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Moto X going modular? Teen discovers lost Mayan city, needs fedora and whip

Online retail behemoth Amazon.com is setting its sights on online video behemoth YouTube, which is owned by search behemoth Google, of course. Amazon has launched Amazon Video Direct, or “AVD,” which will let people post their own videos to Amazon – and get paid, if enough people watch them.

Bloomberg says AVD partners so far include Conde Nast Entertainment, HowStuffWorks, Samuel Goldwyn Films and… Pro Guitar Lessons? Sure, why not. Those content providers would join live videogameplay streaming behemoth Twitch, which Amazon bought in 2014 for a billion dollars.

Seeing how Amazon lets aspiring authors sell their stories online as ebooks sans most of the usual publishing… rigmarole, this new Amazon video channel would allow amateur filmmakers to get their movies in front of the public without having to navigate the usual Hollywood distribution channels. Along they way, they could even make a few bucks if they can generate an audience.

And who knows, the next Spielberg or Abrahms may be out there right now, 4K video phone in hand, making the next viral blockbuster for next to nothing at all.

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Speaking of 4K phones, it looks like Motorola is heading down the modular road with the Moto X. According to HelloMoto, the next X will feature these patches of contacts for attaching expansion modules to the phone.

Reportedly called “amps,” the first batch of “amp” modules will include things like stereo speakers, a battery pack, a tiny pico projector, and, of course, a higher-spec camera module with optical zoom, flash and a better grip. The modules will attach using those super-strong magnets, so there’s no need to open up the phone like LGs modular system. HM says the 5.5-inch AMOLED 2-gigahertz Snapdragon-powered phones will likely launch early next month.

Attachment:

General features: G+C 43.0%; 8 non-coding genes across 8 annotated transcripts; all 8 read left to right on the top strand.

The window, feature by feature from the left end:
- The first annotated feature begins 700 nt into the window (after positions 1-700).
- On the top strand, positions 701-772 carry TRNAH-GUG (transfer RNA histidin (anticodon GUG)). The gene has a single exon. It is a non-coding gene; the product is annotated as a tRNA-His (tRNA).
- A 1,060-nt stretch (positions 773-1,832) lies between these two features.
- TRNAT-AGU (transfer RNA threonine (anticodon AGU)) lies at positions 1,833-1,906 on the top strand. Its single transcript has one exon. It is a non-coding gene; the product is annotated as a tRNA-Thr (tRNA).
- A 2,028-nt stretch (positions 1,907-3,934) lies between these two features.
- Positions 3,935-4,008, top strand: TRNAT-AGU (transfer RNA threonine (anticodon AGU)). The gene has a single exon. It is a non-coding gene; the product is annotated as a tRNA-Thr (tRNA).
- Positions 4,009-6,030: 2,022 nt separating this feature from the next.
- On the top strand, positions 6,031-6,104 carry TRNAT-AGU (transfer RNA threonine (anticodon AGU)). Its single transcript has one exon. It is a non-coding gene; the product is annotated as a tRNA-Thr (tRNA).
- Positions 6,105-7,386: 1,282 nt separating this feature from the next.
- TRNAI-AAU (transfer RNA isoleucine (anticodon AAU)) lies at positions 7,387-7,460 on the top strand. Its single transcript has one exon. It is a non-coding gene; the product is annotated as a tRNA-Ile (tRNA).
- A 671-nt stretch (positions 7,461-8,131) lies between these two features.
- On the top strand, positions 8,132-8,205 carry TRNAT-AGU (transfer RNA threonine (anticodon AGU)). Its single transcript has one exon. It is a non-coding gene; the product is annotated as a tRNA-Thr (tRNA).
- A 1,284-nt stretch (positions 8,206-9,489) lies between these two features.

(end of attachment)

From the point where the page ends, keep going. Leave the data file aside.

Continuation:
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Think every cool place in the world has been discovered? Nope, not yet. Just ask the Canadian teenager who found a lost Mayan city in Mexico’s Yucatan jungle. So, did he hack through the veld like Indiana Jones, following an ancient map? Well, sort of. William Gadoury, 15, said he figured out that the Mayans built their cities based on star constellations, and some comparisons with star charts and Google Maps seemed to corroborate that theory.

But when he looked at one three-star map and only found two corresponding sites of ruins, he figured there had to be a third. And… he was right. Gadoury projected where the third city might be and, with a little help from a Canadian Space Agency satellite that took a closer look, they found an as-yet-undiscovered pyramid surrounded by smaller structures. Gadoury named the city K’aak Chi, and plans for an expedition are gathering steam.

Professionals who reviewed Gadoury’s 3-year research project called the teen’s effort and discovery “exceptional.” We heartily agree. Someone give that kid a fedora and whip!